FCIAC

Football In July: First Impressions Of 7 On 7 Through The Eyes Of An Avid Fan

Darien's Colin Minicus makes a touchdown catch Friday at the Grip It & Rip It tournament in New Canaan. (Photo: Dillon Schoen)

Darien’s Colin Minicus makes a touchdown catch Friday at the Grip It & Rip It tournament in New Canaan. (Photo: Dillon Schoen)

By Hayley Tafuro

NEW CANAAN—I like to describe football as my favorite sport that I have never played. I am an avid fan of everything about the game, from the bullet-like speed of a perfectly thrown spiral to the hits so hard you can hear the tackle from a mile away.

As I headed to attend my first-ever high school 7 on 7 tournament on Friday, I have to admit that I was a bit wary and unsure of what type of play to expect. After all, what can you really see in 25 minutes of running time on a 45-yard playing field with no tackling?

I was pleasantly surprised by the answer.

Amid the all-around enjoyable atmosphere at New Canaan High School’s athletic complex, supplemented by a perfect summer day, were 40 energized high school teams spanning from the FCIAC to as far away as Canada that came to compete in the Grip It & Rip It Tournament.

New Canaan assistant coach Jason Miska offers advice to receiver Alex LaPolice. (Photo: Mark Conrad)

New Canaan assistant coach Jason Miska offers advice to receiver Alex LaPolice. (Photo: Mark Conrad)

There weren’t any standings on the line that afternoon, and no championships. The only incentive was a trip for the winning team to 7 on 7 Nationals in Hoover, Ala. Yet these teams came out with just as much heart and intensity as I would have seen during a regular-season game.

There were two particular moments that stuck out for me as I traveled from field to field and watched teams familiar and foreign to me battle it out with helmets as their only form of protective gear.

The first of these was during a match-up between Norwalk High School and Middletown, N.Y. Both teams were making exceptional defensive plays, and the score stayed pretty close throughout the 25-minute time frame. A Norwalk player made a block, a penalty according to 7 on 7 rules, and the referees did not make a call. Well, I guess some could make the argument that it’s not really that serious of a game, why not let it slide and move on?

The Middletown coach would not have that as he ran down the sideline yelling, “That’s a 10-yard loss, ref.” Needless to say, the call was made on a late whistle.

That’s when I knew the coaches saw this as more than just some two-day tournament.

The next moment occurred in one of the last games that I attended for the day, when Trumbull and New London faced each other in a nail-biter on Dunning Field.

Norwalk quarterback Greg Goldstein throws a pass during Friday's games. (Photo: Mark Conrad)

Norwalk quarterback Greg Goldstein throws a pass during Friday’s games. (Photo: Mark Conrad)

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Being fortunate enough to watch from the edge of the turf, I was able to hear some of the conversations taking place on the sidelines and on the field.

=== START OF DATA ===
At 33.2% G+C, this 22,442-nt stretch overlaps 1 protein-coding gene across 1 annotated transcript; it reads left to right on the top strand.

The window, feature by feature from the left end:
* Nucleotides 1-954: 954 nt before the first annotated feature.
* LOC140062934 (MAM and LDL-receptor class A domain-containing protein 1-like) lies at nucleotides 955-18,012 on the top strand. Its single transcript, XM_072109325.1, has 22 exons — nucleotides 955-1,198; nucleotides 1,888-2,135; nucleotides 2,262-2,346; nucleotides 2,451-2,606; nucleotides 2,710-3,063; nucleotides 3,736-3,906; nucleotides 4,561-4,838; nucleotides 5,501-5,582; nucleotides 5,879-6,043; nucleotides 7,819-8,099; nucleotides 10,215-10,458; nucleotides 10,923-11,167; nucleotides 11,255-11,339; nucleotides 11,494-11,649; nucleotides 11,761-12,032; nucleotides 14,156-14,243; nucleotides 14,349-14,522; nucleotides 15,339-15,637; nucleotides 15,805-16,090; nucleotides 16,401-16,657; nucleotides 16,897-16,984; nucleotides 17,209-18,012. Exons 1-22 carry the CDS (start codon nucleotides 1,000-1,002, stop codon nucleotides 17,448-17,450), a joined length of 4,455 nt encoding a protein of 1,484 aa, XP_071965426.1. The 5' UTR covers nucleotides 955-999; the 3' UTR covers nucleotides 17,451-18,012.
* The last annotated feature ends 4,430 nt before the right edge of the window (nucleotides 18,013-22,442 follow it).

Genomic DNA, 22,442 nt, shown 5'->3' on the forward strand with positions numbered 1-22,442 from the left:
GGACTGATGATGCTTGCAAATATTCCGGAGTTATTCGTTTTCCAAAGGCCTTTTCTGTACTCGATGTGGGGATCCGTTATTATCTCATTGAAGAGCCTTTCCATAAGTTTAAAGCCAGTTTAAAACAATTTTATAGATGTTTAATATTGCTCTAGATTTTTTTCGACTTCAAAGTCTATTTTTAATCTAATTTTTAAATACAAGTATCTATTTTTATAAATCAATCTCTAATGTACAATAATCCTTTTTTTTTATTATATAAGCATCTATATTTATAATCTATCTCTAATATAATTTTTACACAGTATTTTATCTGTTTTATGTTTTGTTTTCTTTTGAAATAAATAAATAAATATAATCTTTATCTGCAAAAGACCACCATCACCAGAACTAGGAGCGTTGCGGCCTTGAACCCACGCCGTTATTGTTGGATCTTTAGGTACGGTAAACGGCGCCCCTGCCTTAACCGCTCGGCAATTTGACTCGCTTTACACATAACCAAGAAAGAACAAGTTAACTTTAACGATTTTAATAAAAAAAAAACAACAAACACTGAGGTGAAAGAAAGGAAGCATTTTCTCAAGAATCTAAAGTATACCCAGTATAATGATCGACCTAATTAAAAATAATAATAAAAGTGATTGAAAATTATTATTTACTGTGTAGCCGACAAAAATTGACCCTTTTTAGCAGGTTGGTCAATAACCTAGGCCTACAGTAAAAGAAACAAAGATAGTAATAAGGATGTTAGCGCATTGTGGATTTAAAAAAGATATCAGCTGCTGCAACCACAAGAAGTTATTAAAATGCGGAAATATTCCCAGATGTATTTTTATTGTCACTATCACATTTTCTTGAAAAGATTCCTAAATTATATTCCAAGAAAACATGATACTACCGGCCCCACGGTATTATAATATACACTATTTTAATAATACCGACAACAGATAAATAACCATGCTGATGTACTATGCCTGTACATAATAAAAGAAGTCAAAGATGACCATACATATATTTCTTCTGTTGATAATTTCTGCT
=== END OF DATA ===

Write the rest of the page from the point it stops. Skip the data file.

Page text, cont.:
It was intense out there. Guys got in their harmless smack talk, trying to get in each other’s heads a little bit, and were also out there yelling to pump their teammates up after they made a good play.

However, more important were the conversations taking place between the coaches and the players. Coaches pulled players aside for teaching moments, while focusing in on the little things, the types of things that there normally wouldn’t be time to mention during, say, a regular season game, and players were listening and responding to the feedback.

That’s when I knew that the players saw this as more than some two-day tournament.

“It’s a lot of fun for them,” Trumbull Head Coach Bob Maffei said. “It’s sort of like playing football, and they’re becoming a team, that’s the main thing.”

Trumbull's Danny Hoffman fakes out a defender. (Photo: Dillon Schoen)

Trumbull’s Danny Hoffman fakes out a defender. (Photo: Dillon Schoen)

“Fun” may have been one of the goals that the New Canaan football team was trying to achieve through hosting this tournament, and that goal was definitely met, but what it also provided was an opportunity for teams to play some competitive games in a version of football that can be broken down in a way that can’t be done during the fall season.

Playing on the smaller field encouraged better judgment from receivers in terms of movement, getting open and running their routes. The quarterbacks got practice in making quick decisions and improving their placement of passes. Overall, the way that I saw the 7 on 7 game was that it is designed in a way that calls for even more attention to capitalization, accuracy and good decisions.

“You get to play a lot of kids and see what they can do in sort of a game-like situation. I’ve seen some positive things,” Maffei said.

My experience with 7 on 7 football was much more exciting than I imagined it would be, and looking back at it, it’s no wonder why it has grown in popularity over the years. I was impressed with how the day was organized, and I was also happy to see that it could serve multiple purposes for all of the teams involved, whether they just wanted a good time, or a chance to work on the fundamentals of the game.

It also gave those of us in the crowd a small preview of what is to come, particularly for the teams in the FCIAC, and kind of threw football back on the radar, as it is coming up faster than we think.

Let me tell you, I couldn’t be more excited for the start of this upcoming season.